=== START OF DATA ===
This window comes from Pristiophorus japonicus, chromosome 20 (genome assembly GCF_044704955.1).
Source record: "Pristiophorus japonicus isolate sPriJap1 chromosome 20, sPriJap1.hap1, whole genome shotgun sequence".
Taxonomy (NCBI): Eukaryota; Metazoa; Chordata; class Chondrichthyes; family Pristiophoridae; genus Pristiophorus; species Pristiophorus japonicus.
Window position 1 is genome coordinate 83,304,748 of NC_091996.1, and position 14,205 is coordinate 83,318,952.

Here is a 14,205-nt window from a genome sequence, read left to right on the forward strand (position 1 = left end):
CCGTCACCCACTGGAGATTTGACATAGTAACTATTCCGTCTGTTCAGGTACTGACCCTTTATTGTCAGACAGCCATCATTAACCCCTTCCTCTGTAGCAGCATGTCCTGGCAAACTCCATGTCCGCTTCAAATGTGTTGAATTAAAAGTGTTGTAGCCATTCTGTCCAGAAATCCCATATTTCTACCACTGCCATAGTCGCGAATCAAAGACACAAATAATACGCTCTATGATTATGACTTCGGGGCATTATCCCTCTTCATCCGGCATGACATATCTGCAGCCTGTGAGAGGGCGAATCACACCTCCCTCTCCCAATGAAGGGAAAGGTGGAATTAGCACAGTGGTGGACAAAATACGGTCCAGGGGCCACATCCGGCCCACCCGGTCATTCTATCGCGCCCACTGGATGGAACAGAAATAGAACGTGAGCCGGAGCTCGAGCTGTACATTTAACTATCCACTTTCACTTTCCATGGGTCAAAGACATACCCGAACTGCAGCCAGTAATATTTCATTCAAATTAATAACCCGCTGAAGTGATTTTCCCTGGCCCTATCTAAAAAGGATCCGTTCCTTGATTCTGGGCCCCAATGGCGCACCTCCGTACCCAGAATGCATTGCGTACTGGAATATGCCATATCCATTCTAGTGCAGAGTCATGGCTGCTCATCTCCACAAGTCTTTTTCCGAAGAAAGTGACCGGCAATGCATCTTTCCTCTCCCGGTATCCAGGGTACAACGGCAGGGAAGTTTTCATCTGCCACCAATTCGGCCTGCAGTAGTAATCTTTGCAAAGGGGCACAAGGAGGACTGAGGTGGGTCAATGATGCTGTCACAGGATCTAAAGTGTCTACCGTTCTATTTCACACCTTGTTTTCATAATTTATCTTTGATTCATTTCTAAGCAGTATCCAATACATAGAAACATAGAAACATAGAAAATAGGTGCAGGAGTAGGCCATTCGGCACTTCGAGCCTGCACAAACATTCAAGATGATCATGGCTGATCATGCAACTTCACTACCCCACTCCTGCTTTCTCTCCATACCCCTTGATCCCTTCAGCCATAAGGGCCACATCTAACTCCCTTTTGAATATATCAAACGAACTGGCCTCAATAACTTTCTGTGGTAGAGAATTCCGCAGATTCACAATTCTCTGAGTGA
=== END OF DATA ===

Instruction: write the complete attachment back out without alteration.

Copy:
This window comes from Pristiophorus japonicus, chromosome 20 (genome assembly GCF_044704955.1).
Source record: "Pristiophorus japonicus isolate sPriJap1 chromosome 20, sPriJap1.hap1, whole genome shotgun sequence".
Taxonomy (NCBI): Eukaryota; Metazoa; Chordata; class Chondrichthyes; family Pristiophoridae; genus Pristiophorus; species Pristiophorus japonicus.
Window position 1 is genome coordinate 83,304,748 of NC_091996.1, and position 14,205 is coordinate 83,318,952.

Here is a 14,205-nt window from a genome sequence, read left to right on the forward strand (position 1 = left end):
CCGTCACCCACTGGAGATTTGACATAGTAACTATTCCGTCTGTTCAGGTACTGACCCTTTATTGTCAGACAGCCATCATTAACCCCTTCCTCTGTAGCAGCATGTCCTGGCAAACTCCATGTCCGCTTCAAATGTGTTGAATTAAAAGTGTTGTAGCCATTCTGTCCAGAAATCCCATATTTCTACCACTGCCATAGTCGCGAATCAAAGACACAAATAATACGCTCTATGATTATGACTTCGGGGCATTATCCCTCTTCATCCGGCATGACATATCTGCAGCCTGTGAGAGGGCGAATCACACCTCCCTCTCCCAATGAAGGGAAAGGTGGAATTAGCACAGTGGTGGACAAAATACGGTCCAGGGGCCACATCCGGCCCACCCGGTCATTCTATCGCGCCCACTGGATGGAACAGAAATAGAACGTGAGCCGGAGCTCGAGCTGTACATTTAACTATCCACTTTCACTTTCCATGGGTCAAAGACATACCCGAACTGCAGCCAGTAATATTTCATTCAAATTAATAACCCGCTGAAGTGATTTTCCCTGGCCCTATCTAAAAAGGATCCGTTCCTTGATTCTGGGCCCCAATGGCGCACCTCCGTACCCAGAATGCATTGCGTACTGGAATATGCCATATCCATTCTAGTGCAGAGTCATGGCTGCTCATCTCCACAAGTCTTTTTCCGAAGAAAGTGACCGGCAATGCATCTTTCCTCTCCCGGTATCCAGGGTACAACGGCAGGGAAGTTTTCATCTGCCACCAATTCGGCCTGCAGTAGTAATCTTTGCAAAGGGGCACAAGGAGGACTGAGGTGGGTCAATGATGCTGTCACAGGATCTAAAGTGTCTACCGTTCTATTTCACACCTTGTTTTCATAATTTATCTTTGATTCATTTCTAAGCAGTATCCAATACATAGAAACATAGAAACATAGAAAATAGGTGCAGGAGTAGGCCATTCGGCACTTCGAGCCTGCACAAACATTCAAGATGATCATGGCTGATCATGCAACTTCACTACCCCACTCCTGCTTTCTCTCCATACCCCTTGATCCCTTCAGCCATAAGGGCCACATCTAACTCCCTTTTGAATATATCAAACGAACTGGCCTCAATAACTTTCTGTGGTAGAGAATTCCGCAGATTCACAATTCTCTGAGTGA